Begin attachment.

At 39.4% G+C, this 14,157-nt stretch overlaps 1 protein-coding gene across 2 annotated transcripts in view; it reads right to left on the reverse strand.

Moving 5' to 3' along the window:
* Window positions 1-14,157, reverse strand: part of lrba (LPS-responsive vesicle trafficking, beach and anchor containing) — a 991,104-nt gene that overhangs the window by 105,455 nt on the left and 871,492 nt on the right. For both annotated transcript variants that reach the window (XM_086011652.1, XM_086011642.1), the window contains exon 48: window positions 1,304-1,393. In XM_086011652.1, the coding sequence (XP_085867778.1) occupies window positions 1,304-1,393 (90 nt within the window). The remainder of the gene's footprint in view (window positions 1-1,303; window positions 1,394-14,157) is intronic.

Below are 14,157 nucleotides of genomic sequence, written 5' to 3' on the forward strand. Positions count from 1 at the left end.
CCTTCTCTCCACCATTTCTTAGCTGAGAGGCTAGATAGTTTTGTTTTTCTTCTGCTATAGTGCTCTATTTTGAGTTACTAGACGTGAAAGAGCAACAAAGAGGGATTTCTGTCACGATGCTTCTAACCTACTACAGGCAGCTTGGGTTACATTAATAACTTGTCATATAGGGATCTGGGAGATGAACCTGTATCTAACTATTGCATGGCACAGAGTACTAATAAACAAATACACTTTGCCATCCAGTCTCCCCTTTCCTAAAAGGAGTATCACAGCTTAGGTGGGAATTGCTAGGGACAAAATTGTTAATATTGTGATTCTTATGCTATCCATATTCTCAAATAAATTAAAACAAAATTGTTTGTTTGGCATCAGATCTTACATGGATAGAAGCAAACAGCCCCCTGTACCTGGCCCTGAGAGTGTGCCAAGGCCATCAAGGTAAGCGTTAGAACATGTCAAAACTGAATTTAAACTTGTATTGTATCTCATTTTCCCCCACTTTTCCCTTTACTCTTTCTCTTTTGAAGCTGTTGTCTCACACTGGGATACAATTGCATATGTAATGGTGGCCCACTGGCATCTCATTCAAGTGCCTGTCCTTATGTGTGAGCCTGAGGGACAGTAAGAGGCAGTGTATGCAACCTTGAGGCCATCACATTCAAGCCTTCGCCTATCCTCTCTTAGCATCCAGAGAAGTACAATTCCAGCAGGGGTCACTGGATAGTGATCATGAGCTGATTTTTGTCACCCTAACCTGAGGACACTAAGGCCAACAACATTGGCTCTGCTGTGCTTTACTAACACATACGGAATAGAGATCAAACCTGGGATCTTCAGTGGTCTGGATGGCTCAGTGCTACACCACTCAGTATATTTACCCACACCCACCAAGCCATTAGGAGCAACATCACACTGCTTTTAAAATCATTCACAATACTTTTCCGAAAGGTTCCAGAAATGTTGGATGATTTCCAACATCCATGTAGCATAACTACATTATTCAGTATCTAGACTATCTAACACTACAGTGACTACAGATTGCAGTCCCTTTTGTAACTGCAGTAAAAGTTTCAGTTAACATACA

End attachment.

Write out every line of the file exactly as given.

At 39.4% G+C, this 14,157-nt stretch overlaps 1 protein-coding gene across 2 annotated transcripts in view; it reads right to left on the reverse strand.

Moving 5' to 3' along the window:
* Window positions 1-14,157, reverse strand: part of lrba (LPS-responsive vesicle trafficking, beach and anchor containing) — a 991,104-nt gene that overhangs the window by 105,455 nt on the left and 871,492 nt on the right. For both annotated transcript variants that reach the window (XM_086011652.1, XM_086011642.1), the window contains exon 48: window positions 1,304-1,393. In XM_086011652.1, the coding sequence (XP_085867778.1) occupies window positions 1,304-1,393 (90 nt within the window). The remainder of the gene's footprint in view (window positions 1-1,303; window positions 1,394-14,157) is intronic.

Below are 14,157 nucleotides of genomic sequence, written 5' to 3' on the forward strand. Positions count from 1 at the left end.
CCTTCTCTCCACCATTTCTTAGCTGAGAGGCTAGATAGTTTTGTTTTTCTTCTGCTATAGTGCTCTATTTTGAGTTACTAGACGTGAAAGAGCAACAAAGAGGGATTTCTGTCACGATGCTTCTAACCTACTACAGGCAGCTTGGGTTACATTAATAACTTGTCATATAGGGATCTGGGAGATGAACCTGTATCTAACTATTGCATGGCACAGAGTACTAATAAACAAATACACTTTGCCATCCAGTCTCCCCTTTCCTAAAAGGAGTATCACAGCTTAGGTGGGAATTGCTAGGGACAAAATTGTTAATATTGTGATTCTTATGCTATCCATATTCTCAAATAAATTAAAACAAAATTGTTTGTTTGGCATCAGATCTTACATGGATAGAAGCAAACAGCCCCCTGTACCTGGCCCTGAGAGTGTGCCAAGGCCATCAAGGTAAGCGTTAGAACATGTCAAAACTGAATTTAAACTTGTATTGTATCTCATTTTCCCCCACTTTTCCCTTTACTCTTTCTCTTTTGAAGCTGTTGTCTCACACTGGGATACAATTGCATATGTAATGGTGGCCCACTGGCATCTCATTCAAGTGCCTGTCCTTATGTGTGAGCCTGAGGGACAGTAAGAGGCAGTGTATGCAACCTTGAGGCCATCACATTCAAGCCTTCGCCTATCCTCTCTTAGCATCCAGAGAAGTACAATTCCAGCAGGGGTCACTGGATAGTGATCATGAGCTGATTTTTGTCACCCTAACCTGAGGACACTAAGGCCAACAACATTGGCTCTGCTGTGCTTTACTAACACATACGGAATAGAGATCAAACCTGGGATCTTCAGTGGTCTGGATGGCTCAGTGCTACACCACTCAGTATATTTACCCACACCCACCAAGCCATTAGGAGCAACATCACACTGCTTTTAAAATCATTCACAATACTTTTCCGAAAGGTTCCAGAAATGTTGGATGATTTCCAACATCCATGTAGCATAACTACATTATTCAGTATCTAGACTATCTAACACTACAGTGACTACAGATTGCAGTCCCTTTTGTAACTGCAGTAAAAGTTTCAGTTAACATACA